This snag was overcome by recording the first field onto a video disc recorder which would then repeat the redundant field with a delay built into every second field to allow it to mimic the missing field that the camera was unable to capture. Essentially, the TK-22 recorded the first field, with the disc recorder repeating the fields while adjusting them so that they correctly formed a full NTSC image. This process was repeated to form the “missing” 3 frames of NTSC video and the resulting output was a fully compatible NTSC video signal. There was one major drawback, which unfortunately the technology of the time could not solve. The picture was unavoidably degraded as it was optically converted and this on top of the already reduced resolution of the incoming slow scan TV signal.

The system controls were rather straightforward. A test pattern generator was incorporated into the converter to assist in calibration prior to receiving an incoming signal. The type of slow scan signal could also be selected between the 10 and .625 frames-per-second rates, though in the case of Apollo 11, the high resolution mode, while always available,
was never actually used. A variety of controls relating to video synchronization and video level settings were accessible to adjust the signal, in most cases the controls were separately configured for either the standard or high resolution modes. The final output path allowed image enhancement and adjustment of the video disk recorder. The resultant signal could be made as visually appealing as possible, although despite all the controls, the fact was that the slow scan image was optically converted-and that resulted in a loss of resolution of the picture.
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Offline Willoughby

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Re: How did the SSTV conversion work?
« Reply #5 on: January 15, 2018, 11:41:19 AM »
From my book, "Live TV From the Moon" (pp129 - 131):

Despite the efforts of Westinghouse, their idea for a converter was ultimately never used during any Apollo mission. A scan converter built by RCA was the unit chosen to convert the slow scan TV signal from Apollo 7, Apollo 8, Apollo 9 and the Apollo 11 moonwalk. Their unit very similar to that devised by Westinghouse, used a stock standard video camera which
had seen use in film-to-video telecine, and in the days prior to videotape was also used to record video onto film (a process known as kinescope). It was a black-and white Vidicon tube camera pointed at a 10” high resolution cathode ray monitor. The monitor had a persistent phosphor which caused the image to remain on the screen for longer than normal. The TK-22 was gated to record 1 frame as it was written onto the high resolution screen.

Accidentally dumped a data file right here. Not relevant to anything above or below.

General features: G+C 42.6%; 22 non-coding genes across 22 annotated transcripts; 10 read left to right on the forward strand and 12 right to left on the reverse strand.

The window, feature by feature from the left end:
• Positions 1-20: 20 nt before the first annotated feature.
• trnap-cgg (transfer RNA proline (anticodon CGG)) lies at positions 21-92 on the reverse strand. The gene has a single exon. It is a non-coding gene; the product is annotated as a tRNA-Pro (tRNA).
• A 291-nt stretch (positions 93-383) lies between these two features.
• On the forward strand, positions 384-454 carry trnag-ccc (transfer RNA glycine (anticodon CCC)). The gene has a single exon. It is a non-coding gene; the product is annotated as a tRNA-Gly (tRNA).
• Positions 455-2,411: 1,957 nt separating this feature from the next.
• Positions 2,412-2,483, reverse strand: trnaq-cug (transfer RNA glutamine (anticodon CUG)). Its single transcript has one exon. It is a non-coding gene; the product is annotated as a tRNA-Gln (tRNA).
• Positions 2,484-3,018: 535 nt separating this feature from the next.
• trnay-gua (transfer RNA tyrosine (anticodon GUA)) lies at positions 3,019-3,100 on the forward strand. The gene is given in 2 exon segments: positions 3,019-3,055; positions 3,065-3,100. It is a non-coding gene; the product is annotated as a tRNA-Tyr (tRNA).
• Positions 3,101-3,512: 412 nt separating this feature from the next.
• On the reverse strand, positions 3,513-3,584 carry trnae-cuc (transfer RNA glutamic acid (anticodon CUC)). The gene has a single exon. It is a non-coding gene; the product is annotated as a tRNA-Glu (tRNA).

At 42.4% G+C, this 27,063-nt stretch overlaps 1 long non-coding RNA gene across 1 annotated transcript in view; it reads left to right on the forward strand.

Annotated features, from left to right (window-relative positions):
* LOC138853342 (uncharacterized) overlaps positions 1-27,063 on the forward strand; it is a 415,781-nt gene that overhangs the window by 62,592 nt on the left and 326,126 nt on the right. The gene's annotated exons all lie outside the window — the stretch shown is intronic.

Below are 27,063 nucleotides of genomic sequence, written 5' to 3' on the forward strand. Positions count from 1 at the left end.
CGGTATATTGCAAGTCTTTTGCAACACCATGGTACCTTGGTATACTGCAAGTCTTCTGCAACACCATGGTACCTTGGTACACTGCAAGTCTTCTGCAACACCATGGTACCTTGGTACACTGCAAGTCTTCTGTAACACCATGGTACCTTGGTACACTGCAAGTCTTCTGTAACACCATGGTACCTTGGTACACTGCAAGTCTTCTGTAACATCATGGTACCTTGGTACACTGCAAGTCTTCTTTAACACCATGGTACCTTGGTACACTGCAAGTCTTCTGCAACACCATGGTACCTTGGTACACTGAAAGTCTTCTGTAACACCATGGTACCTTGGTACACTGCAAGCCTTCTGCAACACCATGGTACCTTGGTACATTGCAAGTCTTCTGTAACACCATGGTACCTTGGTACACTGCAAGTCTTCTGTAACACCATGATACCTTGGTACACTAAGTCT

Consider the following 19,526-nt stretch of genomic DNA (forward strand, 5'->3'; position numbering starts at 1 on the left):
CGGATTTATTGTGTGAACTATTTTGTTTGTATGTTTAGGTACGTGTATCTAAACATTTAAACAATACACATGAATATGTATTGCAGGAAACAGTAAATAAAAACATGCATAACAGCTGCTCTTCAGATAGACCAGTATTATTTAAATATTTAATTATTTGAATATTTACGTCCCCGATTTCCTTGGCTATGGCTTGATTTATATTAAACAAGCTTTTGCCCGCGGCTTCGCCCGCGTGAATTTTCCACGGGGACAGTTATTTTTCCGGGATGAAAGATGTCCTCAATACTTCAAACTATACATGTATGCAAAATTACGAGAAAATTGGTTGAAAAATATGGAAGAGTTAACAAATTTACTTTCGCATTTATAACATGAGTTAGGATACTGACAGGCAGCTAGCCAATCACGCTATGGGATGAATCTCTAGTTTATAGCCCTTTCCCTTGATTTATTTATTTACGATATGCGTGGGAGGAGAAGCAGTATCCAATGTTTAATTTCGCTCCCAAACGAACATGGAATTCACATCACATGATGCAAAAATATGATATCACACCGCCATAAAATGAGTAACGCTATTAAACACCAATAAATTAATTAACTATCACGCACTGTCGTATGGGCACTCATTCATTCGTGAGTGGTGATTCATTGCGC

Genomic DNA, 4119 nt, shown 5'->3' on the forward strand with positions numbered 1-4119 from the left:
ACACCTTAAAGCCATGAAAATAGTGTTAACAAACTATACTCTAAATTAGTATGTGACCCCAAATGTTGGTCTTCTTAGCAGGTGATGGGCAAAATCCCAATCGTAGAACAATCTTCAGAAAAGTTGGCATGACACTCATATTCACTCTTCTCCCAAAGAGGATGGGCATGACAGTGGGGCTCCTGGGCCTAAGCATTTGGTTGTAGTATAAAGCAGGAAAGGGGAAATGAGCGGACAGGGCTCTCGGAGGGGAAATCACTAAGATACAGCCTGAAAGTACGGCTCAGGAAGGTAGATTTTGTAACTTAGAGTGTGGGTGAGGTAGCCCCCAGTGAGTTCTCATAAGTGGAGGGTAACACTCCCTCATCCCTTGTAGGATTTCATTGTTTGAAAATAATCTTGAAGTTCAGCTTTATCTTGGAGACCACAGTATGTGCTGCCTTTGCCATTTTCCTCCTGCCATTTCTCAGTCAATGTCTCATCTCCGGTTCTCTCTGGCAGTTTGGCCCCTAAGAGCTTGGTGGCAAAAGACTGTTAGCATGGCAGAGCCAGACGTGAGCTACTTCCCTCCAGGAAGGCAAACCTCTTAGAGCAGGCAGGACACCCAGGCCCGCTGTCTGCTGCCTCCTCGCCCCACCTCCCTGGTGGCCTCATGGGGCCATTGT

The output from the camera was a standard interlaced NTSC video signal. 1 full frame of video information was composed from two fields of 262.5 lines which the camera could not properly record from the 10 frame-per-second rate. The first field was recorded correctly, but the second field would be recording off the monitor when the next frame of video information was already being written, resulting in a messy signal which generated a lot of problems in the conversion process.

This snag was overcome by recording the first field onto a video disc recorder which would then repeat the redundant field with a delay built into every second field to allow it to mimic the missing field that the camera was unable to capture. Essentially, the TK-22 recorded the first field, with the disc recorder repeating the fields while adjusting them so that they correctly formed a full NTSC image. This process was repeated to form the “missing” 3 frames of NTSC video and the resulting output was a fully compatible NTSC video signal. There was one major drawback, which unfortunately the technology of the time could not solve. The picture was unavoidably degraded as it was optically converted and this on top of the already reduced resolution of the incoming slow scan TV signal.

The system controls were rather straightforward. A test pattern generator was incorporated into the converter to assist in calibration prior to receiving an incoming signal. The type of slow scan signal could also be selected between the 10 and .625 frames-per-second rates, though in the case of Apollo 11, the high resolution mode, while always available,
was never actually used. A variety of controls relating to video synchronization and video level settings were accessible to adjust the signal, in most cases the controls were separately configured for either the standard or high resolution modes. The final output path allowed image enhancement and adjustment of the video disk recorder. The resultant signal could be made as visually appealing as possible, although despite all the controls, the fact was that the slow scan image was optically converted-and that resulted in a loss of resolution of the picture.

Thanks!